- July 31, 2020
For the second time in a little over a year, the U.S. House of Representatives has voted to protect state-legal cannabis programs from federal intrusion.
The 254-163 vote Thursday was on an amendment to a Department of Defense appropriations bill, authored by Portland’s Earl Blumenauer and fellow Democrats Barbara Lee of California and Eleanor Holmes Norton of the District of Columbia, and Republican Tom McClintock of California.
The measure would bar the Justice Department from using funds to prevent states “from implementing their own laws that authorize the use, distribution, possession, or cultivation of marijuana.”
A similar amendment passed in June 2019 but it wasn’t included by the Senate.
In debate and during the voting Thursday evening, the measure was referred to as “the Blumenauer amendment.” The lawmaker is the founder and chair of the Congressional Cannabis Caucus.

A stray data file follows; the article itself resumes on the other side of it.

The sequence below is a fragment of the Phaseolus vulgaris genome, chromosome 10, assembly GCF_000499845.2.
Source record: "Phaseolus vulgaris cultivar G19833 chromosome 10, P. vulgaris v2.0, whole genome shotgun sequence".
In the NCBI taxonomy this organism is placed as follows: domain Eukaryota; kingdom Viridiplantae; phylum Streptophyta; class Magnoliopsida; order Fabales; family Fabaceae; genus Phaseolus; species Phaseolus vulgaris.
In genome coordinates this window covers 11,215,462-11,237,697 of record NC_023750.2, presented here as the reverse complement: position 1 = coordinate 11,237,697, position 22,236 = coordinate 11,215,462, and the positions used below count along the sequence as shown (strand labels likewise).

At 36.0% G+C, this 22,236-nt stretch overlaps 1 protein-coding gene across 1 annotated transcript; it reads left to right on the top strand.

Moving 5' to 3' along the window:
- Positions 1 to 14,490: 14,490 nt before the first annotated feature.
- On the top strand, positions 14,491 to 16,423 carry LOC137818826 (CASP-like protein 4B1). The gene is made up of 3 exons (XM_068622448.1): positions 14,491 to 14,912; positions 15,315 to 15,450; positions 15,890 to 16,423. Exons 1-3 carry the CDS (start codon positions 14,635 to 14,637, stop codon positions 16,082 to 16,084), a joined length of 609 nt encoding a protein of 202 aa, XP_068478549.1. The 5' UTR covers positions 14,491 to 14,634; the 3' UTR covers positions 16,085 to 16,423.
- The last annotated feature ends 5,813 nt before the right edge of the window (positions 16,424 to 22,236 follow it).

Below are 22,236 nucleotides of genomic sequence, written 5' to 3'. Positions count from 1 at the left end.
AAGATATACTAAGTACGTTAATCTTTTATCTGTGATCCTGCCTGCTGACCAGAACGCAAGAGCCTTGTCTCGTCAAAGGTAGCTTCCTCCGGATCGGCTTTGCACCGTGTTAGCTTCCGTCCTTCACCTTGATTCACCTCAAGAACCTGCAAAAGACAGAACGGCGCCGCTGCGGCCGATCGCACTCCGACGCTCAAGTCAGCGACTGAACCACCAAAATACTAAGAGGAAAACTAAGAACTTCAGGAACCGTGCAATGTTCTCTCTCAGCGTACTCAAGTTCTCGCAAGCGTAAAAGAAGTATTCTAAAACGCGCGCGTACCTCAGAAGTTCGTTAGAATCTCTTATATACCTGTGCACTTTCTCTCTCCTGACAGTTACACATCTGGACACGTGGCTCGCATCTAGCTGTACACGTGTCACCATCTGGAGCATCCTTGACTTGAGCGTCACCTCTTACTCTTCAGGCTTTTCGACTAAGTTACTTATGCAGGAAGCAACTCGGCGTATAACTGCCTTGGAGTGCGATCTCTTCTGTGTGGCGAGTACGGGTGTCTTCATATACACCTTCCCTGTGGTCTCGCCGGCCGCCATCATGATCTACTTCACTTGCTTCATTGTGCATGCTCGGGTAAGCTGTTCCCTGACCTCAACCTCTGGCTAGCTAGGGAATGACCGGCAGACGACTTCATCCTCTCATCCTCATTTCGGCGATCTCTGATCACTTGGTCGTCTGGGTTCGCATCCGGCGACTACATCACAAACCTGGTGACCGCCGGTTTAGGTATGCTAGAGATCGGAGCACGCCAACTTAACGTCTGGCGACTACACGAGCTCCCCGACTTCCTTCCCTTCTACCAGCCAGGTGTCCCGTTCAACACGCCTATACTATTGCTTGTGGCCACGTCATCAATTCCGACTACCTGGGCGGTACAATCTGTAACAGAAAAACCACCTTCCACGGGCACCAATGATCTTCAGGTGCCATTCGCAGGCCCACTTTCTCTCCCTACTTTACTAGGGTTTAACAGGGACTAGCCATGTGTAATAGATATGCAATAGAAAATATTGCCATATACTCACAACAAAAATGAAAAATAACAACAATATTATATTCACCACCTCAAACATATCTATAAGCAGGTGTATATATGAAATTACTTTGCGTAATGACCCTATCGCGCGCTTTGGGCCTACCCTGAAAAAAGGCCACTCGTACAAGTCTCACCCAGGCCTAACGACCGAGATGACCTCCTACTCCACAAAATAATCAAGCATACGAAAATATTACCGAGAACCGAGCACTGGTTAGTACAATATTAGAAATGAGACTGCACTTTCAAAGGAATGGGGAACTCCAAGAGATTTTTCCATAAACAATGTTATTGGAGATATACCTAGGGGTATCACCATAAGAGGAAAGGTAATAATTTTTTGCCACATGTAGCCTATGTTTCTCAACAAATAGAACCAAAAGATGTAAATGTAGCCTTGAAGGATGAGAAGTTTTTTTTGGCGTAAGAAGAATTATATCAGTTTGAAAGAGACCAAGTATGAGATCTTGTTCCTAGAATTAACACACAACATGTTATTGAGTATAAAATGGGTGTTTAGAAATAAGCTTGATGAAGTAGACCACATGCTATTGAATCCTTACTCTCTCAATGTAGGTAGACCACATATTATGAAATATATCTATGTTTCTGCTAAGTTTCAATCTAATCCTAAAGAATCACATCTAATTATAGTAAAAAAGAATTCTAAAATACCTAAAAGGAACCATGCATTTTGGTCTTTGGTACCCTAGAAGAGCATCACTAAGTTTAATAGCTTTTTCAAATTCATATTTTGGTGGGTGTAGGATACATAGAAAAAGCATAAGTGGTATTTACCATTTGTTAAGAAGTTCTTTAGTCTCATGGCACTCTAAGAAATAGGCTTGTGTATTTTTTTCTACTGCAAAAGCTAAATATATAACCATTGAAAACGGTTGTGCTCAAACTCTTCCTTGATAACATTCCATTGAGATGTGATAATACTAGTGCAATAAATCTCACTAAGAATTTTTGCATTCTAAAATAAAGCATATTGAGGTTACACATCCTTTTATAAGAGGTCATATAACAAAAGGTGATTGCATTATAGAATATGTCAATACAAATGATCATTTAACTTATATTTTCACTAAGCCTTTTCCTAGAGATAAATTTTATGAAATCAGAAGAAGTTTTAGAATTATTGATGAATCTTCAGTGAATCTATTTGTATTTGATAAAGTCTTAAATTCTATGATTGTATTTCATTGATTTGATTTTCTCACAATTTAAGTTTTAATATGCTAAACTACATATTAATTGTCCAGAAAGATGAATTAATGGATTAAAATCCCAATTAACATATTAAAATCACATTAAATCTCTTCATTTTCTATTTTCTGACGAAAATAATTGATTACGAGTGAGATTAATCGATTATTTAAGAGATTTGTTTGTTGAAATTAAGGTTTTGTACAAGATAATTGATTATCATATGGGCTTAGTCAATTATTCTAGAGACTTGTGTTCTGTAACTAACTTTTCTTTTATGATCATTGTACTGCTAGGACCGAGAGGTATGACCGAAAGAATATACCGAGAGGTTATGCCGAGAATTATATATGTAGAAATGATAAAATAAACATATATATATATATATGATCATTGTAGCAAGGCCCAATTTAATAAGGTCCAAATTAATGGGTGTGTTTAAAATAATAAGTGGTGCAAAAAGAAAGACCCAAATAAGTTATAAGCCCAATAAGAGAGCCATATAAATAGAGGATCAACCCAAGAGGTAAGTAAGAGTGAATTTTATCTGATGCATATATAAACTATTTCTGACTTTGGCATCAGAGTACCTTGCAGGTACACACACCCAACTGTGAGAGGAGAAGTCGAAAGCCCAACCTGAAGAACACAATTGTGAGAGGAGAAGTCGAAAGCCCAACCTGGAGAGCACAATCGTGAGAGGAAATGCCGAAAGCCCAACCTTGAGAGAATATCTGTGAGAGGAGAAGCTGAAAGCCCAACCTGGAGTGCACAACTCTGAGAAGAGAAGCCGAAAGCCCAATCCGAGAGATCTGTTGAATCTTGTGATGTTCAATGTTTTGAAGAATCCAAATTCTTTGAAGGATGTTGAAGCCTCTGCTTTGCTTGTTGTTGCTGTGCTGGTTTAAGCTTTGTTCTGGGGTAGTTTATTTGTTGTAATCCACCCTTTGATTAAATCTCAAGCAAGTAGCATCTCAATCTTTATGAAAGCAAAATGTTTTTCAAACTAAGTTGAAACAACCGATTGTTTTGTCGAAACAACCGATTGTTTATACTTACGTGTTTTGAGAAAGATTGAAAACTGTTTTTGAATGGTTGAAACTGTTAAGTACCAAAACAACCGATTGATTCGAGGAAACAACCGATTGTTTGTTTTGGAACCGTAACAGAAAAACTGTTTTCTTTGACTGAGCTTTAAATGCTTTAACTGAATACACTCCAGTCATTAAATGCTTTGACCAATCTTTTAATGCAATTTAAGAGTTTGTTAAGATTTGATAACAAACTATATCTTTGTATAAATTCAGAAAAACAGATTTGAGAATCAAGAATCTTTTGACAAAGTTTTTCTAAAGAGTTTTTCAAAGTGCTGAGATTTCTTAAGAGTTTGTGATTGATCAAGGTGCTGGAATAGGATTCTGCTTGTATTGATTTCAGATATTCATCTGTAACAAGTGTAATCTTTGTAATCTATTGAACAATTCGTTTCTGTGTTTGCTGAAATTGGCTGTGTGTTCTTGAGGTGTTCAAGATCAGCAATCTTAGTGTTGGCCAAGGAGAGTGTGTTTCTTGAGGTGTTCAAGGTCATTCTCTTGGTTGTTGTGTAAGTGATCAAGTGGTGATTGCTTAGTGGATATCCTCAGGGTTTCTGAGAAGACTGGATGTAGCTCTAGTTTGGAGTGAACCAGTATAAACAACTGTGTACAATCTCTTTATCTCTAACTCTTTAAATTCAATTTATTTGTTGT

“The American people are demanding a change to our outdated cannabis laws and I am glad to see my colleagues heeding their calls,” Blumenauer said in a statement afterward. “As we work to ultimately end the senseless prohibition of cannabis and the failed war on drugs, these amendments will help ensure the protection of legal state, territory and tribal cannabis programs.”
The amendment was supported by 222 of 228 Democrats and 31 of 188 Republicans (one independent also voted for it).
Since 2014, Congress has annually adopted amendments that protect state, territory and tribal medical cannabis programs from federal interference. The broader amendment that passed Thursday, extending to adult-use (or “recreational”) programs, also includes territories and tribes, unlike the measure approved last year.
Speaking for the amendment on the floor, Blumenauer contrasted the wave of legalization sweeping the states with a “federal government still trapped by the dead hand of Richard Nixon’s war on drugs.” Here are Blumenauer’s full remarks for the amendment:
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